Humans of IMSA: Tracy Townsend

What experiences have changed your life?

“When I went into the third grade, my dad had been unemployed for a while, and my family was really poor. I didn’t fully appreciate until I was older, when we were past that point and my parents finally explained to me how bad things were, how close to the brink we were. You do things like have pancakes for dinner four nights a week, thinking it’s fun, and you don’t realize it’s because all a pancake mix needs is water and there’s nothing else you have. My dad had been unemployed for a while, and he was able to get some jobs, but they weren’t bringing in much money. So my mom, who had been a stay-at-home mom ever since my brother and I were born, decided that she was going to go back to school and get re-certified as a nurse and go out and do that.

So when I went into third grade, she suddenly went from being in my life all the time to being gone, because she was first going back to classes and then she was working graveyard shifts. Her shifts would start at three in the afternoon and then end at one in the morning. She would leave before I come back from school, and by the time I was awake in the morning, she would be asleep, so I would go literally weeks without seeing my mom at all. Even on her days off, her schedule was completely messed up, so I felt kind of weirdly orphaned by that. What ended up happening was my dad finally got a better job involving sales and a lot of traveling to people’s houses and literally pitching products in their living rooms. But there was my brother and me, we were young and small, and there was no money to pay babysitters for us. We got plunked at the back of his car and driven from place to place. We would sit in his car with the engine running while he pitched things to people.

Suddenly, books had to become really important to me, because my brother was in his own little world of his homework and his books. My mom wasn’t around, and I’m stuck here killing time for four hours a night after school every day. I had to find things to get into, and so in a weird way, this disruption that happened in my family pushed me towards finding and falling in love with stories and probably falling harder for them than I would’ve if I hadn’t been in that really vulnerable place. It was sort of funny how things that, at the time, are sort of painful and disruptive… you look back at it and you realize that they were an opportunity or a gift of some kind, because I don’t know what my life would’ve looked like if I hadn’t been driven to make those choices.”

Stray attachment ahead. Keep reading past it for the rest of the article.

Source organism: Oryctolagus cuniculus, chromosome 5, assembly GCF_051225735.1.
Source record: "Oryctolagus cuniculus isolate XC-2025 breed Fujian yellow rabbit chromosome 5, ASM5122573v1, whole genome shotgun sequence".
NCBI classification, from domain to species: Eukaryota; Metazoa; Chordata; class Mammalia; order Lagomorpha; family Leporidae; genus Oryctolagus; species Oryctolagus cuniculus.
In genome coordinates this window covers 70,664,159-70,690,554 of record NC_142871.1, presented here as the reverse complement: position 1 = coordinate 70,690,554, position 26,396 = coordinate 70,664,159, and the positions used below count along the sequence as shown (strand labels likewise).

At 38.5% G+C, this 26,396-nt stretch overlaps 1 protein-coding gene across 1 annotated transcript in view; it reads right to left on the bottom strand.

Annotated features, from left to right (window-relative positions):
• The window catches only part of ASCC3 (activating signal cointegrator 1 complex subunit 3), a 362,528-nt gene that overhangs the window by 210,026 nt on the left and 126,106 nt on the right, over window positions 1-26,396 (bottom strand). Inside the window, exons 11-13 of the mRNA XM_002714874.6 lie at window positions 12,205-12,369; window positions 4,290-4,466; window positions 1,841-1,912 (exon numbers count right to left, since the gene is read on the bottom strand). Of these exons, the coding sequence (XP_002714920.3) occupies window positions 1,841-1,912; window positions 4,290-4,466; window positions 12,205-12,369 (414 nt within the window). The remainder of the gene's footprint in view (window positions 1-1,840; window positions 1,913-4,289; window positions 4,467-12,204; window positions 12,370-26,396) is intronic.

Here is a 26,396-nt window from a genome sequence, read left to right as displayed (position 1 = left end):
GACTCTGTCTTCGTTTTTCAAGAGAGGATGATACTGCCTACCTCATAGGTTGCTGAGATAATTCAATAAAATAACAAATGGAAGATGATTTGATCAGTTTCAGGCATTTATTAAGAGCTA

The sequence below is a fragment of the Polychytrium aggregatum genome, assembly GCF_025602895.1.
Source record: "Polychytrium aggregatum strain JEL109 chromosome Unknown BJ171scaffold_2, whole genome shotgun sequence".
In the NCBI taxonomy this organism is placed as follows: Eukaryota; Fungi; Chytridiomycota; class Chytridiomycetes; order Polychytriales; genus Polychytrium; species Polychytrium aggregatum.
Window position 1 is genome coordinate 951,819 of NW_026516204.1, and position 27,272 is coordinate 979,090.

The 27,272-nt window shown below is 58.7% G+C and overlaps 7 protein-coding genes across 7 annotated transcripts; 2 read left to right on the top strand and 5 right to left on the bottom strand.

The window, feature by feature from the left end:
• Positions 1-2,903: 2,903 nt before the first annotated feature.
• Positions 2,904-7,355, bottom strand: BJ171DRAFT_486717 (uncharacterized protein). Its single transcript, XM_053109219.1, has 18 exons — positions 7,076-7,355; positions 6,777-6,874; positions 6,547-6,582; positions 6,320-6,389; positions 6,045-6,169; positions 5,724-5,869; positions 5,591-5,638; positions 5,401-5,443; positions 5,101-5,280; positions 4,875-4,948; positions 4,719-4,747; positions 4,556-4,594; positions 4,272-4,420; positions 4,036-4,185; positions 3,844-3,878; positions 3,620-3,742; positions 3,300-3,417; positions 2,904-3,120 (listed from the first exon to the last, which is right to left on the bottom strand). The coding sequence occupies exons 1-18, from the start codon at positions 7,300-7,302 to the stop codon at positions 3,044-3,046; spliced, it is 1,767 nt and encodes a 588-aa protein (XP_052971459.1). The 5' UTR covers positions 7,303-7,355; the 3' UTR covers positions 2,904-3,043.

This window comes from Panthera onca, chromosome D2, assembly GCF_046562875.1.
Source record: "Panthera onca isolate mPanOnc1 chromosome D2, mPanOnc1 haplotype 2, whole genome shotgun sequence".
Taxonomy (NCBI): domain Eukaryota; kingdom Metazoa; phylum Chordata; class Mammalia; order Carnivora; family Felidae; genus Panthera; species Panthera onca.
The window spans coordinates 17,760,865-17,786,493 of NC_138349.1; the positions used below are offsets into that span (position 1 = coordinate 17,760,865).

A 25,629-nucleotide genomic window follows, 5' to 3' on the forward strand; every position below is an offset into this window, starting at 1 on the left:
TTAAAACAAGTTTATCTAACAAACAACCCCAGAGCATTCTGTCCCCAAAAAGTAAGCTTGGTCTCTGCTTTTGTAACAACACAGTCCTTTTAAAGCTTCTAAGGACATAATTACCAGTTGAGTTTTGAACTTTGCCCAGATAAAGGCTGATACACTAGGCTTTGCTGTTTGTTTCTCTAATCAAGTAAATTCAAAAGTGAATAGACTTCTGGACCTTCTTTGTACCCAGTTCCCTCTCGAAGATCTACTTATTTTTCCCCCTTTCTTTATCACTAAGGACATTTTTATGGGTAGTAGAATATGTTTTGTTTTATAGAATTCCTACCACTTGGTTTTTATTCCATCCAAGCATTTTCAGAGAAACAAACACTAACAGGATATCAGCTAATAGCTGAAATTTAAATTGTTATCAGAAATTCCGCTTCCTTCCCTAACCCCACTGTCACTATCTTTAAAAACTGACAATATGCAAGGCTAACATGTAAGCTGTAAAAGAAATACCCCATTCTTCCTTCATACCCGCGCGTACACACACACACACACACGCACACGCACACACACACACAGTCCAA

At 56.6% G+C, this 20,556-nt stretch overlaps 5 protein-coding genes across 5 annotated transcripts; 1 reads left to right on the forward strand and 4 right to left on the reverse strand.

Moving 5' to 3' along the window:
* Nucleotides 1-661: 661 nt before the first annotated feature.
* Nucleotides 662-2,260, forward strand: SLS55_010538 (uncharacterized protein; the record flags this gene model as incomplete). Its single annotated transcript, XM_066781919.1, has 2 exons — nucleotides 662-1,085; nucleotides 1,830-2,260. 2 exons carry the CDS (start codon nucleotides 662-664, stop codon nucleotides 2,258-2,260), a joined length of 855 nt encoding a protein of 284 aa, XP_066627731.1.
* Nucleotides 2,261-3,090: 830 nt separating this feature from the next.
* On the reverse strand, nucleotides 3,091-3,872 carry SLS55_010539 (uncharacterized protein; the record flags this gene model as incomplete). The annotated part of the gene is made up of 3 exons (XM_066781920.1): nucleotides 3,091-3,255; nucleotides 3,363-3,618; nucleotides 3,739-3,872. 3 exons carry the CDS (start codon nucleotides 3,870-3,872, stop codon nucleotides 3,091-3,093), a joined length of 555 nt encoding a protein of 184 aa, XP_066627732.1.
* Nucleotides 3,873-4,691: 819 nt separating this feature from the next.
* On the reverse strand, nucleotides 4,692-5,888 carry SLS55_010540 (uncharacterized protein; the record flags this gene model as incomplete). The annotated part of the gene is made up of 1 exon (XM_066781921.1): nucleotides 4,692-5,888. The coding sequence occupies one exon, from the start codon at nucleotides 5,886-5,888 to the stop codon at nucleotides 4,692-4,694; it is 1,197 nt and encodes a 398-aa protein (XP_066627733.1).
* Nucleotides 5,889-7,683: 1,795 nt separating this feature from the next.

Why did you become a teacher?

“At first, I just really wanted to become a writer. When I was in college, that was my major ambition. I wanted to *be* a writer. That was actually my major, creative writing. I discovered as I was going through these classes and workshops — reading other people’s work, talking and expanding upon their ideas and debating them — that, as much as I love writing, what I really love was getting excited about other people’s words. I started thinking to myself, “well, Tracy, what are you gonna do to feed yourself if you can’t sell your words?” Being in a workshop is like being a teacher in some sense. I realized that if my drug of choice was the excitement that I get out of seeing light bulbs go off over other people’s heads, that the fix I needed was only going to come from being a teacher.

So I became a teacher because I’m an addict of a sort. I’m an idea addict, an enthusiasm addict. This is one of the few careers that I was positive could fulfill that for me. My husband says that there are two types of people in the world; people who live to work and people who work to live. People who work to live want a certain lifestyle, certain amount of money, certain amount of comfort, and it doesn’t matter too much to them what they do, as long as they can support their family. For the people who live to work, money is secondary to them. They have to love what they do or you won’t even see them on the door on Monday. My husband is a work to live person. He would love to be passionate about his work, he’s a database engineer at a project designer for a law firm, but it doesn’t excite him, intellectually or emotionally. He’s okay with it, though, because it provides good money.

I, on the other hand, need to love what I’m doing. As soon as I don’t love what I’m doing, I’d walk off into the distance and disappear. As soon as we figured out that we’d be with each other for the long haul, that we’re getting married, I looked at [my husband] and he looked at me and he’s like “I better get a job that pays money to pay off when you just walk off into the sunset.”  In that sense, that was sort of the plan. I have the privilege of having the job that I just live, breathe, and love.” 


About the Author

Aliah is a senior living in 03A. She is the Humans of IMSA Director and she loves freestyle dancing, chinese food, and entrepreneurship.

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